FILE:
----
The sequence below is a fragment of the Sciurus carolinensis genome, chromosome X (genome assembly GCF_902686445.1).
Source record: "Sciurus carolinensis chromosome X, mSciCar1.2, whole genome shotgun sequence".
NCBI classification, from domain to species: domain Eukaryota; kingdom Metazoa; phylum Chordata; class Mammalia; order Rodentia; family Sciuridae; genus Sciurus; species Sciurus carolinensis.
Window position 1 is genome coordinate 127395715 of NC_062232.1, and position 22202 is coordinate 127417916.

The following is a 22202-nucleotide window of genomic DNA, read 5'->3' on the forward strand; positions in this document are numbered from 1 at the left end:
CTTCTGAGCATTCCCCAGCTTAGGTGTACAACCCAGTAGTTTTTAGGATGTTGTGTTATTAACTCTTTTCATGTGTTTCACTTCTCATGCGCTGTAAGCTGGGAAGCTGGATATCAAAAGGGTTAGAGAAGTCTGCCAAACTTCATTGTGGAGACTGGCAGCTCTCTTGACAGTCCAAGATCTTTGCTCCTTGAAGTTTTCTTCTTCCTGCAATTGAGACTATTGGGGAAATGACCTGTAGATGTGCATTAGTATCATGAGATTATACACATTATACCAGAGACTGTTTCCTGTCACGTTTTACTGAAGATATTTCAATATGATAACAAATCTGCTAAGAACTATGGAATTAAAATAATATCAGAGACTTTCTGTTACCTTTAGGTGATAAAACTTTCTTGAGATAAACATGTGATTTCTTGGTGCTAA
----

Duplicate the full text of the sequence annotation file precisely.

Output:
The sequence below is a fragment of the Sciurus carolinensis genome, chromosome X (genome assembly GCF_902686445.1).
Source record: "Sciurus carolinensis chromosome X, mSciCar1.2, whole genome shotgun sequence".
NCBI classification, from domain to species: domain Eukaryota; kingdom Metazoa; phylum Chordata; class Mammalia; order Rodentia; family Sciuridae; genus Sciurus; species Sciurus carolinensis.
Window position 1 is genome coordinate 127395715 of NC_062232.1, and position 22202 is coordinate 127417916.

The following is a 22202-nucleotide window of genomic DNA, read 5'->3' on the forward strand; positions in this document are numbered from 1 at the left end:
CTTCTGAGCATTCCCCAGCTTAGGTGTACAACCCAGTAGTTTTTAGGATGTTGTGTTATTAACTCTTTTCATGTGTTTCACTTCTCATGCGCTGTAAGCTGGGAAGCTGGATATCAAAAGGGTTAGAGAAGTCTGCCAAACTTCATTGTGGAGACTGGCAGCTCTCTTGACAGTCCAAGATCTTTGCTCCTTGAAGTTTTCTTCTTCCTGCAATTGAGACTATTGGGGAAATGACCTGTAGATGTGCATTAGTATCATGAGATTATACACATTATACCAGAGACTGTTTCCTGTCACGTTTTACTGAAGATATTTCAATATGATAACAAATCTGCTAAGAACTATGGAATTAAAATAATATCAGAGACTTTCTGTTACCTTTAGGTGATAAAACTTTCTTGAGATAAACATGTGATTTCTTGGTGCTAA